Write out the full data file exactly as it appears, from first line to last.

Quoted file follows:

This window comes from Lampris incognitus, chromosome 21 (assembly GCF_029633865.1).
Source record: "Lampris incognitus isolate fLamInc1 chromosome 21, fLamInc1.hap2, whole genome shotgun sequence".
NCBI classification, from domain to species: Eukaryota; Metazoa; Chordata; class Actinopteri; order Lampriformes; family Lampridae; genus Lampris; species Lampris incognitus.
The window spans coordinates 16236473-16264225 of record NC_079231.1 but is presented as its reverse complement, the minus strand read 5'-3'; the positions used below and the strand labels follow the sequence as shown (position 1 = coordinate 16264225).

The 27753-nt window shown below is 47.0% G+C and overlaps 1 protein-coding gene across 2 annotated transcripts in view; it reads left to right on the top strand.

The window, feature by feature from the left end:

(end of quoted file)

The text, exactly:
This window comes from Lampris incognitus, chromosome 21 (assembly GCF_029633865.1).
Source record: "Lampris incognitus isolate fLamInc1 chromosome 21, fLamInc1.hap2, whole genome shotgun sequence".
NCBI classification, from domain to species: Eukaryota; Metazoa; Chordata; class Actinopteri; order Lampriformes; family Lampridae; genus Lampris; species Lampris incognitus.
The window spans coordinates 16236473-16264225 of record NC_079231.1 but is presented as its reverse complement, the minus strand read 5'-3'; the positions used below and the strand labels follow the sequence as shown (position 1 = coordinate 16264225).

The 27753-nt window shown below is 47.0% G+C and overlaps 1 protein-coding gene across 2 annotated transcripts in view; it reads left to right on the top strand.

The window, feature by feature from the left end: